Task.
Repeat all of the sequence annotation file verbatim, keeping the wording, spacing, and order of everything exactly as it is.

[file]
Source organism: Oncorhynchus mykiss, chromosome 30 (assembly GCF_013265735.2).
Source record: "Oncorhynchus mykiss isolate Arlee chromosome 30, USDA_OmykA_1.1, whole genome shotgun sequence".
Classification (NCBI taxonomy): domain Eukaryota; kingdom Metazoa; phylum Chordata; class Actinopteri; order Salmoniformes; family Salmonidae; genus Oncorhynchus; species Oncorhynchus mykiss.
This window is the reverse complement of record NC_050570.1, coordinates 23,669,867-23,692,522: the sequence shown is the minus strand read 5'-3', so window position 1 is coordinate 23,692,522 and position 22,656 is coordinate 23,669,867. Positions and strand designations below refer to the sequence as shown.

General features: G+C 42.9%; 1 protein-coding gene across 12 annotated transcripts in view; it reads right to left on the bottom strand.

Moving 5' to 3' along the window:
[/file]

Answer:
Source organism: Oncorhynchus mykiss, chromosome 30 (assembly GCF_013265735.2).
Source record: "Oncorhynchus mykiss isolate Arlee chromosome 30, USDA_OmykA_1.1, whole genome shotgun sequence".
Classification (NCBI taxonomy): domain Eukaryota; kingdom Metazoa; phylum Chordata; class Actinopteri; order Salmoniformes; family Salmonidae; genus Oncorhynchus; species Oncorhynchus mykiss.
This window is the reverse complement of record NC_050570.1, coordinates 23,669,867-23,692,522: the sequence shown is the minus strand read 5'-3', so window position 1 is coordinate 23,692,522 and position 22,656 is coordinate 23,669,867. Positions and strand designations below refer to the sequence as shown.

General features: G+C 42.9%; 1 protein-coding gene across 12 annotated transcripts in view; it reads right to left on the bottom strand.

Moving 5' to 3' along the window: